The Tokyo Recycle Project, launched in 1999 by Japanese fashion designer Masahiro Nakagawa. Starting point is under the theme of recycling, along with the connections between human and clothes in relation to events, people, information or stories. In a way challenging the mass consuming society today that influenced our mental situations, as if the fast changing consuming goods control our mind and physical energy. The project is about the small population of people who are not driven by the colorful new things instead focusing on individuality, personal associated object that is meaningful for them.
Nakagawa was particularly interested in recyclable fashion and reconstruction of pre-loved garments. During the Toyoko fashion week that year, they asked fashion journalist to send pre-loved garments with a letter attached with information of their life and memories associated with the garment. The designers then deconstruct the reassemble these piece into something more desirable and fashionable.
The concept is somewhat related to the current trend that emerged years after, which is retro chic – new clothes, same old look. The techniques used through out the alteration including introducing new fabrication. For some piece they decided to only use certain part that can make a statement. For some piece they changed a jacket into a pants using most of the fabric. This technique is very interesting when displayed considering he placement of the contrasting fabric as well as the material. However the aim is not trying to change one to another, is to recycle, reuse, and reconstruct, emphasising on the idea of sustainable fashion. Making something no longer fashionable into retro chic.
The system of mass production and mass consumption with increasing speed realized the lifestyle economically rich, at the same time 21st century has come with increasing waste such as industrial pollution and many problems of environment left. The intention of Tokyo Recycle project not only encourage minimizing wastage in the high speed movement fashion system but also inspires meaningful relationship with objects. Meaning that these garments have exceed their simple being as a cover up for the body, this idea can relate to any object in our daily routine that have a deep personal attachment inclined to us.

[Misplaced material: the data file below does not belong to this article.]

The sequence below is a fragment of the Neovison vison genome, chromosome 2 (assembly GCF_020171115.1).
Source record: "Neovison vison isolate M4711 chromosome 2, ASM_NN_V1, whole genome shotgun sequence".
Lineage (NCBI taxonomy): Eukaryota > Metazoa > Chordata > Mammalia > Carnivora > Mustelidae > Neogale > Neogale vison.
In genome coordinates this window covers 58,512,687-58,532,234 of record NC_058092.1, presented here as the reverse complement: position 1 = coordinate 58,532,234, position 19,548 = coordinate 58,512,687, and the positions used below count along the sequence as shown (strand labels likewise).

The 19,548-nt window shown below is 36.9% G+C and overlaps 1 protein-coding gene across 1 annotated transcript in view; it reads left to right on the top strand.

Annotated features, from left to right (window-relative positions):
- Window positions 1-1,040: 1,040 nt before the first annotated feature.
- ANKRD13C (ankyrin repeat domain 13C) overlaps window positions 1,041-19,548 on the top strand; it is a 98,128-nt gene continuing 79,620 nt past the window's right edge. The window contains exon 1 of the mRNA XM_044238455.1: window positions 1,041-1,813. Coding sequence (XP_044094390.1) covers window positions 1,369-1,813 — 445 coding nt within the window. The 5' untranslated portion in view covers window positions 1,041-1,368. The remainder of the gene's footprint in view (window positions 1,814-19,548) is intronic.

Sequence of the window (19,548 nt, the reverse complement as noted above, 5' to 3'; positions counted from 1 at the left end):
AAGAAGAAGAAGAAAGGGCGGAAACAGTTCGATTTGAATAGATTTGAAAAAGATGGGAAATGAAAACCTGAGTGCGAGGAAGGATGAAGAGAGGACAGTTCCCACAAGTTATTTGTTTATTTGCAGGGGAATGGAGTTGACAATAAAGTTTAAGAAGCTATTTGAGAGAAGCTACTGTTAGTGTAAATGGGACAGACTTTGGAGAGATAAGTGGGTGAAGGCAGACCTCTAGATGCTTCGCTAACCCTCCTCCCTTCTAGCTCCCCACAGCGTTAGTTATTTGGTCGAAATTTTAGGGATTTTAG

Masahiro Nakagawa says, “ If you have a piece of clothes with memories, there your memories are woven on.” Any object can have a special meaning to someone, and in this case, the garment symbolises a memory, by making it into something new meaning a new journey will begin.
Written by : Cherry Liu
Biginjapan.com.au, (2015). BIG IN JAPAN | Tokyo Recycle Project and Beyond. [online] Available at: http://biginjapan.com.au/2009/11/2179/ [Accessed 1 May 2015].
Masahironakagawa.com, (2015). TOKYO RECYCLE PROJECT #1 | Masahiro Nakagawa. [online] Available at: http://masahironakagawa.com/works/trp01-en.html [Accessed 1 May 2015].
The Japan Times, (2001). Better living through recycling | The Japan Times. [online] Available at: http://www.japantimes.co.jp/culture/2001/11/07/arts/better-living-through-recycling/#.VT3KaEvlfwI [Accessed 1 May 2015].
2 thoughts on “Post B: Tokyo Recycle Project”
This is really interesting! i looked at a similar project that looks at the connections of people to garments and the juxtaposition between the idea of garments having a story and mass production consumer oriented fashion market, heres the link if your interested http://sustainable-fashion.com/projects/local-wisdom/
Love this project, love seeing upcycled garments as the possibilities are endless! People need to start rethinking how to make new garments from old things (eg Martin Margiela, Romance Was Born). Not only does it give a garment more personalised meaning, through transcribing memories, but also heightens the sensoriality, or “thingness of a thing” of the garment. Very inspiring!